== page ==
Refactoring Altova MapForce Functions

By | November 20, 2014

In this post I want to share a Python script I have created that refactors a user-defined function in an Altova MapForce mapping to a library (mapping) file while retaining all the instances of the function in the mapping and their connections to other parts.
The use case for this is when you have several mappings which make use of the same function(s) and would prefer to move them to a library of mappings, possibly to be shared among several developers.

Pre-Code Words

Before we begin, I want to say the following:

  • I am in no way associated with Altova, except for being a happy customer of theirs.
  • I have not received any information on the file-format used to save MapForce mappings.
    Altova being the Masters of XML, the file-format is of course XML so it is readable but I cannot claim to understand it completely.
  • You use this script at your own risk.
    It may possibly chew your mappings and fart afterwards. Make a backup and you will be safe.
  • Feel free to modify the script but please make any improvements available.
    The script is distributed under the GPL v3 license.
  • I have made limited tests with the script and Altova MapForce 2015.

Given my limited knowledge about Altova MapForce, I would accomplish what the script does by manually copying and pasting the function from the mapping to the library, then replace (and rewire) all the instances of the original function in the mapping with instances of the function from the library.
It is reasonable procedure the first few times, but I suspect that it will become tedious after a while and it is also slightly error-prone, given that you have to re-wire the function connections.

Code!

Enough chit-chat, here is the code:

After having saved the script, you may need to perform a “cmod +x [script filename]” in order to make it executable.

As stated in the initial comment, the script is to be executed with the following parameters:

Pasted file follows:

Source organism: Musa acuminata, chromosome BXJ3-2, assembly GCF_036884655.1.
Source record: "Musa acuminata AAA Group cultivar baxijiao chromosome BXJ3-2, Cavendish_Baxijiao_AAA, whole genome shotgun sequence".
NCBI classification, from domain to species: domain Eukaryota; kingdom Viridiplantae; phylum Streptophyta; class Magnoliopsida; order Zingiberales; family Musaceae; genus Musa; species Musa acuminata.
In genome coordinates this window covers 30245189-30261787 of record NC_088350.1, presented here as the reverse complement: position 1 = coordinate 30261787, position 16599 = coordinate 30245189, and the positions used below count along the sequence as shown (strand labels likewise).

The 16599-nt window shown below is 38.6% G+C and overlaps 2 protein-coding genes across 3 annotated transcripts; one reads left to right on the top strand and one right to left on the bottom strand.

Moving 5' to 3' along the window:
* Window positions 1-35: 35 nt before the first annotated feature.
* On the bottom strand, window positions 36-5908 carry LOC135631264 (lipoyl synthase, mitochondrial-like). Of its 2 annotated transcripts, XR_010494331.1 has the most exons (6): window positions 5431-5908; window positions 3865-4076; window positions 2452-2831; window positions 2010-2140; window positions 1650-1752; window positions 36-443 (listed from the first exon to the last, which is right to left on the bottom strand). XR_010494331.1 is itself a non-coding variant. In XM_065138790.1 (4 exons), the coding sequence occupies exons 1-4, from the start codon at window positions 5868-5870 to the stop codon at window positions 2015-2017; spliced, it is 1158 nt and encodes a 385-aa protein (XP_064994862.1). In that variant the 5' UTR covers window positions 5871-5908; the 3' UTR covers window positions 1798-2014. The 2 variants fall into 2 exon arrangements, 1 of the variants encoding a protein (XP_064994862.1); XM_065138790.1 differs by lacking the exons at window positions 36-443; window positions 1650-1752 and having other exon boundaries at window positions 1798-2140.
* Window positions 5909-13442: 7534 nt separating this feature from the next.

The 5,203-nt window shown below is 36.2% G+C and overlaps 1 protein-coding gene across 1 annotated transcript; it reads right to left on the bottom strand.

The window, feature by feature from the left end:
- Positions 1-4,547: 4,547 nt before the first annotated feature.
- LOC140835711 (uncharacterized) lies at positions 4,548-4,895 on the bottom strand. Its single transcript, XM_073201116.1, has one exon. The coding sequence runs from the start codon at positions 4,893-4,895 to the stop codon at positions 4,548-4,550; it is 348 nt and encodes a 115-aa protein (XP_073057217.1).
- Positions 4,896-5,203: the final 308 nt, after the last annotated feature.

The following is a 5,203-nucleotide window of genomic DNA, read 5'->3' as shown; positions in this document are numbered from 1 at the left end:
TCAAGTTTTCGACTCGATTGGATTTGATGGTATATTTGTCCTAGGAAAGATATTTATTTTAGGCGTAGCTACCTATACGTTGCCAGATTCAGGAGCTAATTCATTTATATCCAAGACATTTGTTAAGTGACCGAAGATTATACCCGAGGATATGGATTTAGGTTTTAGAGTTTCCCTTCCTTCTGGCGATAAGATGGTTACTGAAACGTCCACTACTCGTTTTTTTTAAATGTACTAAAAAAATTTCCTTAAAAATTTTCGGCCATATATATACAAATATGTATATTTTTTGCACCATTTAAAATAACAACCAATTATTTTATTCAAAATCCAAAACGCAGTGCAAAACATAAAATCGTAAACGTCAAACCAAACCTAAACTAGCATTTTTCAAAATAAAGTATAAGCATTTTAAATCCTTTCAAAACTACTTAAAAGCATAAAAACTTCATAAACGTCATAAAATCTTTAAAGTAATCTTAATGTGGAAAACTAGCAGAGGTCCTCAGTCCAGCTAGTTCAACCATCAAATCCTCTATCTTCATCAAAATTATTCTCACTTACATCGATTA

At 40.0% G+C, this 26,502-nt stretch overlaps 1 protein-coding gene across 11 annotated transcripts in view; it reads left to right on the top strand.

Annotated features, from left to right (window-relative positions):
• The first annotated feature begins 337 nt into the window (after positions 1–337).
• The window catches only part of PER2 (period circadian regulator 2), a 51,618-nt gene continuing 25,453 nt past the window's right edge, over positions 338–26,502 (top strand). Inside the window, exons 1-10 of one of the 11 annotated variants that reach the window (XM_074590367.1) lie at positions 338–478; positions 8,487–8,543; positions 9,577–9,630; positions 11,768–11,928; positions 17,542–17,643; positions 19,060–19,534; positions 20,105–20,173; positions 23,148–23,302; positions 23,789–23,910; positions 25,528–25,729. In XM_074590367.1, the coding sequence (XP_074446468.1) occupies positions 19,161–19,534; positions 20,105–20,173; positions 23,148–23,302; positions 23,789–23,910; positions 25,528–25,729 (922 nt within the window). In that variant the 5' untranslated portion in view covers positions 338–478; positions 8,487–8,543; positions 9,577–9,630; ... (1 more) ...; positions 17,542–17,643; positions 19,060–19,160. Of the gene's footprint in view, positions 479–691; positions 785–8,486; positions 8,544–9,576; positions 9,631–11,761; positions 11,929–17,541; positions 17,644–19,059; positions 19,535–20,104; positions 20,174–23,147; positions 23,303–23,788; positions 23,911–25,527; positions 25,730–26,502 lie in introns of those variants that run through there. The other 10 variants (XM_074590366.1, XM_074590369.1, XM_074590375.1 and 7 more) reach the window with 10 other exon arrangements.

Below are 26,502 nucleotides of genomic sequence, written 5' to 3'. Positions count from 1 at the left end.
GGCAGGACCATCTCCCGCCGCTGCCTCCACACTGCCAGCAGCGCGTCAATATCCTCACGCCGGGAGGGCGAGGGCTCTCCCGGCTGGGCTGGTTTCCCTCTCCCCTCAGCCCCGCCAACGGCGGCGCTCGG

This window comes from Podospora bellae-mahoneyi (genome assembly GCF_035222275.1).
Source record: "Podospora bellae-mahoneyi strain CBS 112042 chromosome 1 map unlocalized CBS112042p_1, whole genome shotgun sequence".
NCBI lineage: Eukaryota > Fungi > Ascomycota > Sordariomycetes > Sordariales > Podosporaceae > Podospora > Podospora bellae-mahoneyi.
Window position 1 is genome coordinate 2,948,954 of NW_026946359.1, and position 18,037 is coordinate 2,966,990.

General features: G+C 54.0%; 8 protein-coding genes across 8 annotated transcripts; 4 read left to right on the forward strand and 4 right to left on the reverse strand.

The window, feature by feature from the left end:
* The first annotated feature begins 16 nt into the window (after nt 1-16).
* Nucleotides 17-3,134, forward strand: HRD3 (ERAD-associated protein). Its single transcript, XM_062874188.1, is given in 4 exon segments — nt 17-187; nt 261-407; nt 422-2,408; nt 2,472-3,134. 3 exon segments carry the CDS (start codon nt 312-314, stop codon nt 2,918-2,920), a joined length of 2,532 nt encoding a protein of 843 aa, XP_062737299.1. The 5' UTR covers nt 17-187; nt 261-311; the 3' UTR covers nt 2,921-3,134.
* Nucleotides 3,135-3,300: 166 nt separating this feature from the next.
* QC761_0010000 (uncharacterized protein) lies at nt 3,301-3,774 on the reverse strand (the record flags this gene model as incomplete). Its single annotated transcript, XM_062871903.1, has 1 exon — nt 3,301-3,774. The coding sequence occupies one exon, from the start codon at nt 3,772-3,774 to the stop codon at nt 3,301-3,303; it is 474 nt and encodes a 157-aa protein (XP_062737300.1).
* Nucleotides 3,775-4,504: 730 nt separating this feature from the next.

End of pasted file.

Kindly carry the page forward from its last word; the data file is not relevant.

• Function name.
    This is the name of the user-defined MapForce function that you want to move to your library file. The name of the user-defined function will not change as part of the refactoring.
  • Current library name.
    The name of the library in which the function is located prior to the mapping.
    This name can be found in the MapForce Library pane and is the name of the parent-node of the function. Usually, the name of the current library is “user” for user-defined functions.
  • Destination library name.
    The name of the library to which the function will be moved.
    The library may contain other user-defined functions.
    If you want the function to remain in the same library as it was located prior to the refactoring, enter the same value as for the previous parameter.
  • Mapping file.
    The path to the mapping file containing the user-defined function to move.
    The function will be removed from this file and the mapping file will be updated by the script.
  • Library file.
    The path to the mapping file to which the user-defined function will be moved.
    The function, possibly with its library name updated, will be written to this file.

Recommended Approach

I recommend the following approach in MapForce when refactoring user-defined functions using the above script:

  • Open the mapping containing the function(s) that you want to refactor in MapForce.
  • Create a new mapping in MapForce and save it as your library file.
    If you already have a library file you want to use, skip this step.
  • Go back to the mapping containing the function, click the button Add/Remove Libraries… in the Library pane on the right in MapForce and add the library file of your choice, if it is not already added as a library.
  • Save the mapping containing the function.
  • Use the script above to refactor the function.
  • Allow MapForce to reload the modified files.
    If MapForce does not properly discover the modifications, you may need to close the files and open them again.

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